Retail health is driven by sales volumes and margins, which help drive rent appetite. Post-COVID, what will the strongest brick-and-mortar merchants look like? What function will they play in communities, and how should landlords reconsider the way in which retail deals should be structured? This white paper examines the emerging role of retailers as experience designers that facilitate social interactions, emotional experiences, and hands-on interaction, and the critical placemaking roles that they can serve when mixed appropriately with each other and the public realm. We discuss the near-term outlook, and prospects for a recurrence of the “Roaring 20s,” a period of cultural and financial exuberance similar to the decade following World War I. Finally we look at how the new retail paradigm both challenges and is challenged by development decisions, space design, public policy and investment underwriting.
The investment firm UBS predicts e-commerce will vault to 26 percent of total sales by 2026, and more than 80,000 U.S. stores – roughly 9 percent of the total – will shut their doors.
Post-COVID, successful retailers will utilize physical locations as destinations where consumers can engage with brands and see, touch, feel, and try on products; or immerse themselves in an experience, whether dining, entertainment, socializing, fitness or personal care. Physical stores are crucial to brand-building and marketing, and more profitable than e-commerce, which must contend with hefty shipping costs and reverse logistics. “Stores are a demand-generation machine,” said William McComb, former CEO of Fifth & Pacific Cos., which owned Kate Spade, Juicy Couture and Lucky Brand Jeans during his tenure. “Consumers don’t automatically go to your website. It’s very expensive to get the eyeballs.”
Even Amazon, which garners $5 of every $100 spent online, subscribes to this theory. Indeed, the e-commerce giant debuted its first “4-Star” concept store in Manhattan in 2018 to showcase electronics, toys and household goods rated four stars or above, and within three years expanded to more than 30 stores in 17 states. “We are entering the world of “phygital”—physical and digital at the same time, where there is not a physical world or digital world in retail, but rather a completely connected one,” said Eric Hazan, a partner at the consulting firm McKinsey.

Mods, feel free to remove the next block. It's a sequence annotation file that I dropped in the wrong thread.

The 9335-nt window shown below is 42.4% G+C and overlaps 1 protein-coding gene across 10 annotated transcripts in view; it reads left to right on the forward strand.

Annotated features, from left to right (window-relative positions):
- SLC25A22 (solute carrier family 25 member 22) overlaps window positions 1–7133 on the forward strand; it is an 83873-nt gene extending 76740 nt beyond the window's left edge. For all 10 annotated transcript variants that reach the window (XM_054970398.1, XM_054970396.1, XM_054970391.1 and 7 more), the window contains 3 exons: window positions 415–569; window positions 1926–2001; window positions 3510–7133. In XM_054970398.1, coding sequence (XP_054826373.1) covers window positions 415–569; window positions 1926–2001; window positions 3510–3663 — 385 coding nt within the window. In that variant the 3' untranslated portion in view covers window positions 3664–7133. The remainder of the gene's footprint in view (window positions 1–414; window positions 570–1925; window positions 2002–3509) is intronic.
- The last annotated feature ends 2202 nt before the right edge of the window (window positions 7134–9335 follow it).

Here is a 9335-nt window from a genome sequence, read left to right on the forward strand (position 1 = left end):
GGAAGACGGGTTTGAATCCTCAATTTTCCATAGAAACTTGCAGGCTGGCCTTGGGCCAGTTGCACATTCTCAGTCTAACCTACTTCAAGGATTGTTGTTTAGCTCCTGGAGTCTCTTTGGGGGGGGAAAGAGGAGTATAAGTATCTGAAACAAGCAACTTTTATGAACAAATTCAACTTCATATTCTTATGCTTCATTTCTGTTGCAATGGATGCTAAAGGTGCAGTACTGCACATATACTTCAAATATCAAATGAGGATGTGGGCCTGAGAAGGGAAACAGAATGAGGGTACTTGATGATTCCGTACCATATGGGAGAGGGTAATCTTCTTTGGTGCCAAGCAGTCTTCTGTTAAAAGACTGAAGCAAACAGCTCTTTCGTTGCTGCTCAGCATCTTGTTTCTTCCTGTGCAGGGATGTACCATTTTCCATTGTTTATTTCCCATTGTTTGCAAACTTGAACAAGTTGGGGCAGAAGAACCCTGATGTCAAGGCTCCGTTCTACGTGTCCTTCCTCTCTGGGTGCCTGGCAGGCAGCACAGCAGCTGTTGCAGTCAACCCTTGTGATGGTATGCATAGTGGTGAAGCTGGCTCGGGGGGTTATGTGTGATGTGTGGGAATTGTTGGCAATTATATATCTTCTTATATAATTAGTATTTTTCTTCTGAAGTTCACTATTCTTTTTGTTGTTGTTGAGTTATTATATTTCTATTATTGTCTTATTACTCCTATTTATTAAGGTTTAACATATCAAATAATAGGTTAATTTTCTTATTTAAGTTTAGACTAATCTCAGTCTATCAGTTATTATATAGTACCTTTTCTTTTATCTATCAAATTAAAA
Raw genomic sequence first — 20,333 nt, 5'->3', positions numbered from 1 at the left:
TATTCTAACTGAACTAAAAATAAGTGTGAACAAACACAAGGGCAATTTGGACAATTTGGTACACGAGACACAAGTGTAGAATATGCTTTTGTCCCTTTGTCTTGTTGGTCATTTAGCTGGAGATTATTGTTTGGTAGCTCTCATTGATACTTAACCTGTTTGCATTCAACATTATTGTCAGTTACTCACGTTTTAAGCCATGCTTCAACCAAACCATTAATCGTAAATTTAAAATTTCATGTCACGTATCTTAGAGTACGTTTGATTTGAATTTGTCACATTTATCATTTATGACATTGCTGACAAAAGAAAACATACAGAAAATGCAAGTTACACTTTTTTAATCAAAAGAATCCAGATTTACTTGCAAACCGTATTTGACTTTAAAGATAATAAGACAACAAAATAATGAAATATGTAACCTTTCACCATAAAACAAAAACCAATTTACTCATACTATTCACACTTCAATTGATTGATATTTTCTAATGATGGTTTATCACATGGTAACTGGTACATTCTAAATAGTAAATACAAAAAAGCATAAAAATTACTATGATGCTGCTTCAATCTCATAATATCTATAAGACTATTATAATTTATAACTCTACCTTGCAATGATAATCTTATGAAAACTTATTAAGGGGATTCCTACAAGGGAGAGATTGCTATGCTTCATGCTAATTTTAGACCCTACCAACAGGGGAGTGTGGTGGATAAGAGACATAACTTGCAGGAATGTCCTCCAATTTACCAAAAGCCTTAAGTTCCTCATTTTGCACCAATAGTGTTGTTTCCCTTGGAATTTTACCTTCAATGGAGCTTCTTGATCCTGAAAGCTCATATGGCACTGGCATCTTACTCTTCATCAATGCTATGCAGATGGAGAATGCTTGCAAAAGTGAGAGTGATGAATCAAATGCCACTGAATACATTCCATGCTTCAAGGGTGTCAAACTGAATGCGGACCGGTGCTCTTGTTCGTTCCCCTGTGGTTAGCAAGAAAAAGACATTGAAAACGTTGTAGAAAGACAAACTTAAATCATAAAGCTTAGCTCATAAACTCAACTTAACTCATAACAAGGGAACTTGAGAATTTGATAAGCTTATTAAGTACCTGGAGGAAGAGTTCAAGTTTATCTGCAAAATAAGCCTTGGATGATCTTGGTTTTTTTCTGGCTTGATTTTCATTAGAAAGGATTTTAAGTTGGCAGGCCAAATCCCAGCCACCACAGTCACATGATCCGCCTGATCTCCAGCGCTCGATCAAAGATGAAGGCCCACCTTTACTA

“We are entering the world of “phygital”— physical and digital at the same time, where there is not a physical world or digital world in retail, but rather a completely connected one.”
— Eric Hazan, McKinsey
According to a recent McKinsey report, the future of shopping is connected. New virtual and augmented technologies are empowering customers to interact digitally within the physical store environment to address immediate needs and preferences. Brands like Uniqlo, Topshop, IKEA and Converse have offered virtual reality product suggestions for several years now, and retailers may eventually employ game or spatial-computing designers to up the ante, said Brian Solis, global innovation evangelist for Salesforce.com. “By 2030, 5G will have given way to 6G,” he noted. “We’ll have sensors, computer vision, artificial intelligence, augmented reality, immersive and spatial computing. How can these worlds play together in a way that is almost fantasy-like? Figuring that out takes imagination. It takes experience architecture—a new type of discipline and expertise. It’s about creating magic. Great retailers, in the future, will make you feel like you’re in a special place, designed especially for you, so that you take time out of your life to go to that place because it feels like the right place to be. It’s aspirational.”